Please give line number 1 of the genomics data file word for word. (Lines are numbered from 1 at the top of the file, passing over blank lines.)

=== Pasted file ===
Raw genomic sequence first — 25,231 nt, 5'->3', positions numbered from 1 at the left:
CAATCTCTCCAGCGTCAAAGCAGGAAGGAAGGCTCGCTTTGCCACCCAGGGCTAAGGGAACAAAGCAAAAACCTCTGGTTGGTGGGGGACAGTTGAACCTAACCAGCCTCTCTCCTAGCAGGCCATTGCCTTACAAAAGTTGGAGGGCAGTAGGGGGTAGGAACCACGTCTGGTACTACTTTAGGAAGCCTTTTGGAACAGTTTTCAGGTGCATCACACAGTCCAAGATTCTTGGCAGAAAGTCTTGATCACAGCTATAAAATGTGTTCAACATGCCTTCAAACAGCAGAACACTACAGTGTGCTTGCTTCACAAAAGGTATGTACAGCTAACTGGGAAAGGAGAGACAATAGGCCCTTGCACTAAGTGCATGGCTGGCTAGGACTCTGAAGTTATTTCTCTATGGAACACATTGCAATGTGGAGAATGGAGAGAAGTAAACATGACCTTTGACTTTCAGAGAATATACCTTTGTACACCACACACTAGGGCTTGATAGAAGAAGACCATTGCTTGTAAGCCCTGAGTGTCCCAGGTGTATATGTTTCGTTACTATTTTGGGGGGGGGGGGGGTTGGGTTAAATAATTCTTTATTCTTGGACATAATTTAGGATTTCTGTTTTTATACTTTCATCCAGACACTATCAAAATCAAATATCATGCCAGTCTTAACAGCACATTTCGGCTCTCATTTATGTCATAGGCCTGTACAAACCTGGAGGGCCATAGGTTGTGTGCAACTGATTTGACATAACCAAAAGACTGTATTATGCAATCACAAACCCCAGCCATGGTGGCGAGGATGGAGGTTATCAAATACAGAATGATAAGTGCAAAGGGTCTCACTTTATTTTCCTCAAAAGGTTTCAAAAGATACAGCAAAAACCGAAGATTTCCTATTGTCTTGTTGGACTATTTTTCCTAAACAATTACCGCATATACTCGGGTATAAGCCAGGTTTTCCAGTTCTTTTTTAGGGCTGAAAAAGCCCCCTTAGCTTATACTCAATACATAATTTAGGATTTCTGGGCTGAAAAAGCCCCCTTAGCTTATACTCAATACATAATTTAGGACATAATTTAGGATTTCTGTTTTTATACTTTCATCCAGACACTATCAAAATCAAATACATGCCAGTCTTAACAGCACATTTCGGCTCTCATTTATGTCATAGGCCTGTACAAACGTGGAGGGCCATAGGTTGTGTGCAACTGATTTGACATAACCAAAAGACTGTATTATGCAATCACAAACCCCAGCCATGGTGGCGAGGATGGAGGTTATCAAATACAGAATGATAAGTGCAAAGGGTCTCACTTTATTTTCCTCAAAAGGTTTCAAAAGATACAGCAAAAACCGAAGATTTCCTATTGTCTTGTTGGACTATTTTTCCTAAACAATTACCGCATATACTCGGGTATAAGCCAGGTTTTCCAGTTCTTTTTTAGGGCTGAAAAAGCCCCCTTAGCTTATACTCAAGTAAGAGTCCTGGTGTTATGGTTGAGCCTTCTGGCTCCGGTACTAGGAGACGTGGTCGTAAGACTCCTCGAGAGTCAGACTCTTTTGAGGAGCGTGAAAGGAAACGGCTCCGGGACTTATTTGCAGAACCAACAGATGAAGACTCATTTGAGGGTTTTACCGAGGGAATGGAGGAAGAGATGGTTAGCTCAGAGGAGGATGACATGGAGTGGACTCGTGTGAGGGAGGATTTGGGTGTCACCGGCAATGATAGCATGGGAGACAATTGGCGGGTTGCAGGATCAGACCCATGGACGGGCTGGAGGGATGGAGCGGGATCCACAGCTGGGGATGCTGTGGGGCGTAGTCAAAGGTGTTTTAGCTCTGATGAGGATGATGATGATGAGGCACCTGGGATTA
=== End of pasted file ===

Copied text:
Raw genomic sequence first — 25,231 nt, 5'->3', positions numbered from 1 at the left: